First, there was the Robbie Alomar festivities.  The greatest second baseman in Blue Jays history, and also one of the greatest second baseman in the history of the game, was celebrated in back-to-back weeks.  Inducted into Cooperstown on July 24, he had his number retired by the Jays the following week. 

That was the good.

But the bad is when all of the festivities came to an end and fans realized that the days of a dominating second baseman are long gone.  We are now left with Aaron Hill.  To say that is shocking considering his breakout 2009 season.  An All-Star with 36 HR and 108 RBI, it looked like Hill was set to be the second coming of Alomar.  But he was bad last year, and somehow, believe it or not, he is even worse this year.

A .228 average.  A .591 OPS.  5 HR.  51 strikeouts and a ridiculous amount of pop-ups.  It has reached the point where his inclusion on the 2012 roster is in question.

But with all of this second base talk, from the good, to the bad, to the ugly, it is important to remember that while Alomar might be Jays greatest second baseman he wasn’t the first.  No, years before Robbie suited up for Blue Birds, Damaso Garcia was holding down 2B, and holding it down extremely well.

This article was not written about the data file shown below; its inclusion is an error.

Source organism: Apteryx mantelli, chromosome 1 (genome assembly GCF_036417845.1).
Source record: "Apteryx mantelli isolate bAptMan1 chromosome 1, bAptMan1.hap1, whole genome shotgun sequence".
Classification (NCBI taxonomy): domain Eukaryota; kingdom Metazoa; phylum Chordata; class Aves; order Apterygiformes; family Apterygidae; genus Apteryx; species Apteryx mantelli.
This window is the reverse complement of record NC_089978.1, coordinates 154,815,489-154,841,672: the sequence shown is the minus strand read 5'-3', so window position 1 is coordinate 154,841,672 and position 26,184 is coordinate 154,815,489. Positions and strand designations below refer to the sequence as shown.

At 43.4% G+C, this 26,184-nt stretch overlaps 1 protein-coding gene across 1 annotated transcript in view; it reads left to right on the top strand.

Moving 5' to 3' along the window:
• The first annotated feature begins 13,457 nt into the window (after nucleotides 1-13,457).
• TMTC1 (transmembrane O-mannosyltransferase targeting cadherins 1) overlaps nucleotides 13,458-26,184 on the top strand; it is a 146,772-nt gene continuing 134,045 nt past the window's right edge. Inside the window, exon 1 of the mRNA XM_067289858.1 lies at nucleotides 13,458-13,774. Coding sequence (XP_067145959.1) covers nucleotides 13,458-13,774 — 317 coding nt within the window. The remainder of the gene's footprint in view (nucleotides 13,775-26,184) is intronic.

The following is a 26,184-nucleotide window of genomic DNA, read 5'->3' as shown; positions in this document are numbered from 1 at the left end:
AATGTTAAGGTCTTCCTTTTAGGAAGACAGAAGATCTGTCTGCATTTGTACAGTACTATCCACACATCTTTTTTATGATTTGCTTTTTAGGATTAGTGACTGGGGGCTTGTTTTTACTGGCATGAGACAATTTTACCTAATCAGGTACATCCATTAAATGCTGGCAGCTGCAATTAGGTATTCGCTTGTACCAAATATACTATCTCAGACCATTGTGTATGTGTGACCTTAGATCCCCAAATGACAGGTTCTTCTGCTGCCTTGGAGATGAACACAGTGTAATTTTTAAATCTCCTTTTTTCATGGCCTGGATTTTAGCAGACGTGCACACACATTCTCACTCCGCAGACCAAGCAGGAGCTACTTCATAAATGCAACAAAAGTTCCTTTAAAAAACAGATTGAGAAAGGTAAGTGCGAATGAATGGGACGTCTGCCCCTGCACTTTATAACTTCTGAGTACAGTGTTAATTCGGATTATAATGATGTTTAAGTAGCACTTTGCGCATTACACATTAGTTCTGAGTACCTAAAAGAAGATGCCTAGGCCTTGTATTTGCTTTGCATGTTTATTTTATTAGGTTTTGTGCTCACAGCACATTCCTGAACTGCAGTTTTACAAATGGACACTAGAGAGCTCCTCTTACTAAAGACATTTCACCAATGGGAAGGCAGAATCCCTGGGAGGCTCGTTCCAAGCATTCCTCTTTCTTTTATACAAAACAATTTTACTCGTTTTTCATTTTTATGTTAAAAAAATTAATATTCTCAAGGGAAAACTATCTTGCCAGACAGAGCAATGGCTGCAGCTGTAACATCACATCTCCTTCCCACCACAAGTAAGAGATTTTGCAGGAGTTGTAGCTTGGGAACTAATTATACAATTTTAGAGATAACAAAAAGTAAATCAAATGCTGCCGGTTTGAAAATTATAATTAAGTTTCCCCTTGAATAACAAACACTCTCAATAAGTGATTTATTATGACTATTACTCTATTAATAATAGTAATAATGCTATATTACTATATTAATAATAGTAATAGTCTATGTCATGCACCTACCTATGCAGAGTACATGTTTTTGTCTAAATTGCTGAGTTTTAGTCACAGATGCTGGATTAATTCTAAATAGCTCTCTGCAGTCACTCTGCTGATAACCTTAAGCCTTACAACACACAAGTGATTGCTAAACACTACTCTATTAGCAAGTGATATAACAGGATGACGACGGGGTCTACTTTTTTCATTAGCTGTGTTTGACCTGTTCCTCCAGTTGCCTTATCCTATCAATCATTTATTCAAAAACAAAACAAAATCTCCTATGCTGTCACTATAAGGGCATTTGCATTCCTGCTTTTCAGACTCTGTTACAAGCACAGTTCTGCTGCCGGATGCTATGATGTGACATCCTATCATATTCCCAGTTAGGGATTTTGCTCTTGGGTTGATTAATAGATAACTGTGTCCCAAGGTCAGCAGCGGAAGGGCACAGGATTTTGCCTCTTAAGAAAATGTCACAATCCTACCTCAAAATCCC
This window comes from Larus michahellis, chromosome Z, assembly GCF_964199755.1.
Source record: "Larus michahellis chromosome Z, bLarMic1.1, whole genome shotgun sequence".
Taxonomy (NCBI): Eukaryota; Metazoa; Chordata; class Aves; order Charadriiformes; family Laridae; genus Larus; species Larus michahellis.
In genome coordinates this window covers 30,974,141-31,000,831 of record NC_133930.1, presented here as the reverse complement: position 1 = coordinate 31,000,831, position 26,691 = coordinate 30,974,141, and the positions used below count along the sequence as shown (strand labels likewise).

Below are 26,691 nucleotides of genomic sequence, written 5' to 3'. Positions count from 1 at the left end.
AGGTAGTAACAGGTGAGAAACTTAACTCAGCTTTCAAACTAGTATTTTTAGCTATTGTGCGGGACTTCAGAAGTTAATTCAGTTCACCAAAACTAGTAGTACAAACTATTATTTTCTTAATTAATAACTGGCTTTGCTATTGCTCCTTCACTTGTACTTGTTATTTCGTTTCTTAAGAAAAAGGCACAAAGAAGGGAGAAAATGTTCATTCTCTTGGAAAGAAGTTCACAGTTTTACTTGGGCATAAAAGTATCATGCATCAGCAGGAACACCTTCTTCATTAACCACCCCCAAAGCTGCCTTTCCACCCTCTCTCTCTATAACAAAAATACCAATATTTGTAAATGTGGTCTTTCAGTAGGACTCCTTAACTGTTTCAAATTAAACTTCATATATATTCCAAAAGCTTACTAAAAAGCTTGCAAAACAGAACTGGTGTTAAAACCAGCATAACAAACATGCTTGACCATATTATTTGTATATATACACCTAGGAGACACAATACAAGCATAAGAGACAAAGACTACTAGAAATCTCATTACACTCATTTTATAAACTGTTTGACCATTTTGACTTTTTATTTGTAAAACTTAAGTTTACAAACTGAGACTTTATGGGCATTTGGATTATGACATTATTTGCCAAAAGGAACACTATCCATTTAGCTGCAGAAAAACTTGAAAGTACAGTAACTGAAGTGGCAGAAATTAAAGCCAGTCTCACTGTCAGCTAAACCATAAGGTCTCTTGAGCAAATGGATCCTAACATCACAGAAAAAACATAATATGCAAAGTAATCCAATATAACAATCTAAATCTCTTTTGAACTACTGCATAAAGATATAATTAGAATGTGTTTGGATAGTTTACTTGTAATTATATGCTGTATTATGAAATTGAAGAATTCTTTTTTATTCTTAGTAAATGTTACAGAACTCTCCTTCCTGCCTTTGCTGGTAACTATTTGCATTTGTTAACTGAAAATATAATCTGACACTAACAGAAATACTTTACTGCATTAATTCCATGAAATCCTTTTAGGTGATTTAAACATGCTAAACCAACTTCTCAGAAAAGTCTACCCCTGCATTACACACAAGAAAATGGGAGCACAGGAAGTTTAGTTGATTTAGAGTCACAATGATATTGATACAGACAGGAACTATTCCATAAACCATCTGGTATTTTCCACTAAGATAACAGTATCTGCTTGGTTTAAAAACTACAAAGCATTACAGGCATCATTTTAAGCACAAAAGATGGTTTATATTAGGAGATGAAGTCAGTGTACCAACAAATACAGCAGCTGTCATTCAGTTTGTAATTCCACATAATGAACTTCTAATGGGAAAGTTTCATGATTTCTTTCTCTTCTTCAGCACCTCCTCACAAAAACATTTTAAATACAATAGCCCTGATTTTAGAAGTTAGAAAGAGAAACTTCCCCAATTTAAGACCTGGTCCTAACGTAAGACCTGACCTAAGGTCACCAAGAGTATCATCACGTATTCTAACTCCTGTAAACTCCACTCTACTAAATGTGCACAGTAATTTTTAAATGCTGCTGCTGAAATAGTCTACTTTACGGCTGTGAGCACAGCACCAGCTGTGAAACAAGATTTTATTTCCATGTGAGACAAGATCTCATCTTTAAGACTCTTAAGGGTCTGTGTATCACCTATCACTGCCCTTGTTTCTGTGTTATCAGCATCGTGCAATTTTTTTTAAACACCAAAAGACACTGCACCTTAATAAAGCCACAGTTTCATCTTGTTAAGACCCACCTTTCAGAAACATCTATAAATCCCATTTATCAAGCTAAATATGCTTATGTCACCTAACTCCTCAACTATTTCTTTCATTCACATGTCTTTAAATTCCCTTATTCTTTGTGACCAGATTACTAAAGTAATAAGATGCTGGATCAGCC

Garcia was acquired in 1979 from the Yankees and took over the Jays starting job in 1980.  

His .278 average, 50 run, 13 SB, 0.6 WAR season was good enough for 4th place in the Rookie of the Year voting, and also good enough to prove to Toronto that he was the real deal.  After a shortened 1981 season, Garcia came into his own in 1982 and took off.

He hit .310, stole 54 bases, had a .737 OPS, won a Silver Slugger award and finished 26th in MVP voting.  His 4.4 WAR was the highest by a Blue Jay hitter – by far (second best belonged to Buck Martinez at 1.5).  He made back-to-back All-Star teams in ’84 and ’85, helping the Jays reach the playoffs for the first time, where he hit four doubles in the seven game loss to Kansas City.

After the ’86 season the Jays traded Garcia to Atlanta, ending his seven year reign as Toronto’s second baseman.  His final career stats with the Jays were solid:

.288 average, .690 OPS, 32 HR, 194 SB, 5.9 WAR

Sadly – or awesomely depending on your point of view – Garcia is best remembered as the dude who lit his Jays uniform on fire.  It happened in 1986 after he went 0 for 4 in a game against Oakland.  Instead of taking extra batting practice, or switching bats, or changing his pre-game routine to break out of a slump, Damaso decided to burn his uniform in the clubhouse.  Insane.  Yet, hilarious.

He is also fondly remembered for a getting in a fist fight with teammate Cliff Johnson later that season.


He was a great second baseman on the field.

And I’d take him over Aaron Hill (wacky off-field persona and all)in a heartbeat.